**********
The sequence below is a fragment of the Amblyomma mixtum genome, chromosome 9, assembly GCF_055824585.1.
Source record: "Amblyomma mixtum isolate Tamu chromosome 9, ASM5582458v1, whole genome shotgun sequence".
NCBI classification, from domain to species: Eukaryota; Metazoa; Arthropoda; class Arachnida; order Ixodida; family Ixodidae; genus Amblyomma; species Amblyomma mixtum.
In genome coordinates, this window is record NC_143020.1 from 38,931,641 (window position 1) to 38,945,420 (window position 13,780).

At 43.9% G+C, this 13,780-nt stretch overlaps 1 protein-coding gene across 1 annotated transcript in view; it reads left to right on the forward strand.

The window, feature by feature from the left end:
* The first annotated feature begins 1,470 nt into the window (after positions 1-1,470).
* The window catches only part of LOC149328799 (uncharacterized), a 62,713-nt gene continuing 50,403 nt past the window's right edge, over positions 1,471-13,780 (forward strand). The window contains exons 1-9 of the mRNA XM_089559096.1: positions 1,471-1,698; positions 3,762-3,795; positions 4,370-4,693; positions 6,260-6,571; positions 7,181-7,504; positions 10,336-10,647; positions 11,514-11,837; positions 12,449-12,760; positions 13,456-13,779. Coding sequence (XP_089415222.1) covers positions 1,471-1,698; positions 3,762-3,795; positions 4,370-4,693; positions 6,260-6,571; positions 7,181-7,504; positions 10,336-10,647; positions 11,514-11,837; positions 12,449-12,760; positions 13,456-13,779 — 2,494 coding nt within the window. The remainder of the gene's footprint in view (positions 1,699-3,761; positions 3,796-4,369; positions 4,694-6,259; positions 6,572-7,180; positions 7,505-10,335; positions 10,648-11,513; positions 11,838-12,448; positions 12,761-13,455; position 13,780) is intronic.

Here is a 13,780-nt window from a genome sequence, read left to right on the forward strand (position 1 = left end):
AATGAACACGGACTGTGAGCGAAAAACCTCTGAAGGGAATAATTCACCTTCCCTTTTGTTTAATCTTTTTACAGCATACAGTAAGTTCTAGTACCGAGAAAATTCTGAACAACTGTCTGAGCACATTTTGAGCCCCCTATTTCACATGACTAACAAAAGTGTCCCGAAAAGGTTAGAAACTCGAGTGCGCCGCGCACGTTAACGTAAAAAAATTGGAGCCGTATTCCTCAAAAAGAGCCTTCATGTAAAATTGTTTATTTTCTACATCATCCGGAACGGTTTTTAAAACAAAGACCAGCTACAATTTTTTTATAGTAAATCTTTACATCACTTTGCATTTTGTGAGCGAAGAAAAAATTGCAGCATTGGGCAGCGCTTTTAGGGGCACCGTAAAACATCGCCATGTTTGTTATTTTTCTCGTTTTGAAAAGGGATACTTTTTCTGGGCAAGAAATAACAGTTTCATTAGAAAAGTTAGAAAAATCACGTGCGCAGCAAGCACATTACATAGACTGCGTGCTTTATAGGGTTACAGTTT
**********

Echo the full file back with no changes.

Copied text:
The sequence below is a fragment of the Amblyomma mixtum genome, chromosome 9, assembly GCF_055824585.1.
Source record: "Amblyomma mixtum isolate Tamu chromosome 9, ASM5582458v1, whole genome shotgun sequence".
NCBI classification, from domain to species: Eukaryota; Metazoa; Arthropoda; class Arachnida; order Ixodida; family Ixodidae; genus Amblyomma; species Amblyomma mixtum.
In genome coordinates, this window is record NC_143020.1 from 38,931,641 (window position 1) to 38,945,420 (window position 13,780).

At 43.9% G+C, this 13,780-nt stretch overlaps 1 protein-coding gene across 1 annotated transcript in view; it reads left to right on the forward strand.

The window, feature by feature from the left end:
* The first annotated feature begins 1,470 nt into the window (after positions 1-1,470).
* The window catches only part of LOC149328799 (uncharacterized), a 62,713-nt gene continuing 50,403 nt past the window's right edge, over positions 1,471-13,780 (forward strand). The window contains exons 1-9 of the mRNA XM_089559096.1: positions 1,471-1,698; positions 3,762-3,795; positions 4,370-4,693; positions 6,260-6,571; positions 7,181-7,504; positions 10,336-10,647; positions 11,514-11,837; positions 12,449-12,760; positions 13,456-13,779. Coding sequence (XP_089415222.1) covers positions 1,471-1,698; positions 3,762-3,795; positions 4,370-4,693; positions 6,260-6,571; positions 7,181-7,504; positions 10,336-10,647; positions 11,514-11,837; positions 12,449-12,760; positions 13,456-13,779 — 2,494 coding nt within the window. The remainder of the gene's footprint in view (positions 1,699-3,761; positions 3,796-4,369; positions 4,694-6,259; positions 6,572-7,180; positions 7,505-10,335; positions 10,648-11,513; positions 11,838-12,448; positions 12,761-13,455; position 13,780) is intronic.

Here is a 13,780-nt window from a genome sequence, read left to right on the forward strand (position 1 = left end):
AATGAACACGGACTGTGAGCGAAAAACCTCTGAAGGGAATAATTCACCTTCCCTTTTGTTTAATCTTTTTACAGCATACAGTAAGTTCTAGTACCGAGAAAATTCTGAACAACTGTCTGAGCACATTTTGAGCCCCCTATTTCACATGACTAACAAAAGTGTCCCGAAAAGGTTAGAAACTCGAGTGCGCCGCGCACGTTAACGTAAAAAAATTGGAGCCGTATTCCTCAAAAAGAGCCTTCATGTAAAATTGTTTATTTTCTACATCATCCGGAACGGTTTTTAAAACAAAGACCAGCTACAATTTTTTTATAGTAAATCTTTACATCACTTTGCATTTTGTGAGCGAAGAAAAAATTGCAGCATTGGGCAGCGCTTTTAGGGGCACCGTAAAACATCGCCATGTTTGTTATTTTTCTCGTTTTGAAAAGGGATACTTTTTCTGGGCAAGAAATAACAGTTTCATTAGAAAAGTTAGAAAAATCACGTGCGCAGCAAGCACATTACATAGACTGCGTGCTTTATAGGGTTACAGTTT